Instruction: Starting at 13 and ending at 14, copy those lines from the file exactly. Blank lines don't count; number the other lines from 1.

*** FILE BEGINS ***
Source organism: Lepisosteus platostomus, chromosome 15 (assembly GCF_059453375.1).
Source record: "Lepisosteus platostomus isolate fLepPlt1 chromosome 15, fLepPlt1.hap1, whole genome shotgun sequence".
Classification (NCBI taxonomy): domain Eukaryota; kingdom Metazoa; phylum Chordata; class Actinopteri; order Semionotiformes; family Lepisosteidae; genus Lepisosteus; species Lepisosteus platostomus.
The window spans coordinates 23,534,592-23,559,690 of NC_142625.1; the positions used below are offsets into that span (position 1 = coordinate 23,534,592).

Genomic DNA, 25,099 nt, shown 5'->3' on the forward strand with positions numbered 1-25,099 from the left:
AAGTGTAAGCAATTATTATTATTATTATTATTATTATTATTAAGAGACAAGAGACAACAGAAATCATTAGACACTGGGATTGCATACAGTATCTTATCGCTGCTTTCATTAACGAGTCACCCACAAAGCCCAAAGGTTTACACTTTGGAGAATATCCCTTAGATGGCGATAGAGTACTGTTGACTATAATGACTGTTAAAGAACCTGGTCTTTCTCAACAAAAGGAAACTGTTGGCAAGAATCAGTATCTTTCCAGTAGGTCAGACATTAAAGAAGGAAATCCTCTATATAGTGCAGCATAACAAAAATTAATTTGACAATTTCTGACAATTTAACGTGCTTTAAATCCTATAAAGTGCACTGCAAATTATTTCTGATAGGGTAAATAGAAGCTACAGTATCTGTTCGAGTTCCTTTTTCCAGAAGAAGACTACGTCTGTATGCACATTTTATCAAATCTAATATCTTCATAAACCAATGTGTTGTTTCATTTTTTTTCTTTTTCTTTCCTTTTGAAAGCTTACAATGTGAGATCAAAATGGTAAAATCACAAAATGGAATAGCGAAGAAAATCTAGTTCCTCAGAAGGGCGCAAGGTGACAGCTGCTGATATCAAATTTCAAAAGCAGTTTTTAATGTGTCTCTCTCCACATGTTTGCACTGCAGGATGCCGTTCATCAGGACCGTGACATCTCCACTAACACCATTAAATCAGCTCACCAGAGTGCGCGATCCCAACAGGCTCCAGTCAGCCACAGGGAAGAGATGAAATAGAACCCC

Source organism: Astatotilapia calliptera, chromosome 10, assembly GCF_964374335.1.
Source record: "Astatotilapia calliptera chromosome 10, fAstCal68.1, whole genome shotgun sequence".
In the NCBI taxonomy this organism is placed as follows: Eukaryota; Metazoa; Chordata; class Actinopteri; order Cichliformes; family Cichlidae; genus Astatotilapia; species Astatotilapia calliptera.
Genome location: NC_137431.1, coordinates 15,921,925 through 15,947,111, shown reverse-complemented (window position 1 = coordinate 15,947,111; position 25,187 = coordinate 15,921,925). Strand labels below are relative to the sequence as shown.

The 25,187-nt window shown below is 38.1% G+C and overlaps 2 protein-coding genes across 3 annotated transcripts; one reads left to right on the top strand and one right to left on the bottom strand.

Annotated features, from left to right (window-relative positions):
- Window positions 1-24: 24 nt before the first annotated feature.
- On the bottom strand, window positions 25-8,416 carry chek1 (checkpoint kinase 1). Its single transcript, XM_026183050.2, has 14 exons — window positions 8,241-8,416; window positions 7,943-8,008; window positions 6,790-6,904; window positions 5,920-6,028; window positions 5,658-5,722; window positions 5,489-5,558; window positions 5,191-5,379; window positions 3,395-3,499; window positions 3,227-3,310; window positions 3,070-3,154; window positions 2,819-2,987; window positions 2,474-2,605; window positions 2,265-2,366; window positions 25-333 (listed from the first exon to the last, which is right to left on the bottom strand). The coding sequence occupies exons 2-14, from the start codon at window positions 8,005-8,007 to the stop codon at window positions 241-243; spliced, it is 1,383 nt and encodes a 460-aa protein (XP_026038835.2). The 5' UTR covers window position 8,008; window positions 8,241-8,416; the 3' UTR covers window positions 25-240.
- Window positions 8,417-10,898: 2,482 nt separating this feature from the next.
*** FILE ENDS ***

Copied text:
- Window positions 1-24: 24 nt before the first annotated feature.
- On the bottom strand, window positions 25-8,416 carry chek1 (checkpoint kinase 1). Its single transcript, XM_026183050.2, has 14 exons — window positions 8,241-8,416; window positions 7,943-8,008; window positions 6,790-6,904; window positions 5,920-6,028; window positions 5,658-5,722; window positions 5,489-5,558; window positions 5,191-5,379; window positions 3,395-3,499; window positions 3,227-3,310; window positions 3,070-3,154; window positions 2,819-2,987; window positions 2,474-2,605; window positions 2,265-2,366; window positions 25-333 (listed from the first exon to the last, which is right to left on the bottom strand). The coding sequence occupies exons 2-14, from the start codon at window positions 8,005-8,007 to the stop codon at window positions 241-243; spliced, it is 1,383 nt and encodes a 460-aa protein (XP_026038835.2). The 5' UTR covers window position 8,008; window positions 8,241-8,416; the 3' UTR covers window positions 25-240.